The Interactive Media program at Alfred University has recently developed out of an interest in the technological art object's ability to be potentially manipulated by the actions and experiences of its audience.
Emerging out of the strong commitment to real time image processing found in the Video Arts program and Print Media's engagement with image as both a physical and electronic process, the program is designed to facilitate an understanding that both still and time based media are potential landscapes for interactive research and exploration. While the very nature of interactivity imbues the daily use of computers, Interactive Media asks, "What constitutes an interactive artwork?" To unearth this question, students will be given a foundation in theories and practices evolving out of interactive experiments in the arts that may include but are not limited to instructional art, public performance, mail art, installation, real time image processing, and net art.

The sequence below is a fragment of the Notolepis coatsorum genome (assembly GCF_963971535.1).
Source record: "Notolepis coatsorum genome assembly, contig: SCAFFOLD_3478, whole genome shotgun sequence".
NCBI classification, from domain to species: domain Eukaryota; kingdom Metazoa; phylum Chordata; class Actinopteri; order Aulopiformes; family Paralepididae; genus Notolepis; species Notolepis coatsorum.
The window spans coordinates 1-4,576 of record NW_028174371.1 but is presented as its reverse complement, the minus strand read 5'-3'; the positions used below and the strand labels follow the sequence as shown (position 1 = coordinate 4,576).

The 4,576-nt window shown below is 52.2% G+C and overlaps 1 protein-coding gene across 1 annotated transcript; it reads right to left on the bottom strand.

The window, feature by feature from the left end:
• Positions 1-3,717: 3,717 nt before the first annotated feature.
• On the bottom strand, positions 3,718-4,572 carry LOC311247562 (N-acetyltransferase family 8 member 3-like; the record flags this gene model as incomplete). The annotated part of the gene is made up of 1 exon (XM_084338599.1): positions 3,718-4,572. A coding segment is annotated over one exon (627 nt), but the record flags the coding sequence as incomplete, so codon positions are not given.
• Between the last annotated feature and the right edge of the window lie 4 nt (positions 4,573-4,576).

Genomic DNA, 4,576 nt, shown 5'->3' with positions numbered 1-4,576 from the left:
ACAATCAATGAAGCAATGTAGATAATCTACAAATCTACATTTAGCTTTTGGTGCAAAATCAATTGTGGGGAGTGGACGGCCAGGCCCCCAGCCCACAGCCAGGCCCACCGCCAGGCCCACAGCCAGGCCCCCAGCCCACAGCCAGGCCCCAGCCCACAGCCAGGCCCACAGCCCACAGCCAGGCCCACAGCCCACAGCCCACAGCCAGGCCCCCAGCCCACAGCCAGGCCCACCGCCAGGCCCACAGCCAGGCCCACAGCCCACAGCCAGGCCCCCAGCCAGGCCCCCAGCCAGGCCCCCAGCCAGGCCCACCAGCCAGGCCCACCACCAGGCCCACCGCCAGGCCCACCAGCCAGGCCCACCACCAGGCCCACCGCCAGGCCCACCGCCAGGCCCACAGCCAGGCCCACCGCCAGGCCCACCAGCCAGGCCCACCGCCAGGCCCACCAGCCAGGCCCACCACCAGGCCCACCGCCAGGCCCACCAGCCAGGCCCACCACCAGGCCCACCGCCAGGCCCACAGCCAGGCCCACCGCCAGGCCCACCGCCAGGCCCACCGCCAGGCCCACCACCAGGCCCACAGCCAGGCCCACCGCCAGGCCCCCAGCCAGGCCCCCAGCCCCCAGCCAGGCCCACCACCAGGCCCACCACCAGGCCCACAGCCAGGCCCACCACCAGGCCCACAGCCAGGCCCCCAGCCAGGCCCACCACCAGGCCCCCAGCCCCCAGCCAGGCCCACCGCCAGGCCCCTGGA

Rather than focusing on the mediation of an art experience entirely predetermined, Interactive Media facilitates an inquiry into the possible dialogues between program and user on a number of different levels and through an array of media. For instance, a web object initiated on a touch screen may be turned and examined by the movement of one's hand. With a click it could open access to a Quicktime movie, a still image and/or an interactive file that engages audio through further exploration. The courses move conceptually from low-tech practice towards hi-tech experience, as students explore genres of interactivity including performance; installation; web,CD-ROM and DVD authoring. To facilitate this artistic inquiry, students will learn the latest interactive authoring software including Flash, Director, Dreamweaver, and DVD Studio Pro.
The program also encourages interactive experimentation in alternative installation venues that include working with touch screen technologies built into existing architectures and via mobile kiosks. In keeping with the interdisciplinary spirit of the Division of Expanded Media, students are also encouraged to expand beyond the concept of interface as mouse, keyboard, screen and touchscreen to conceive alternative interface design via video/computer projections onto site-specific locales and/or upon other media.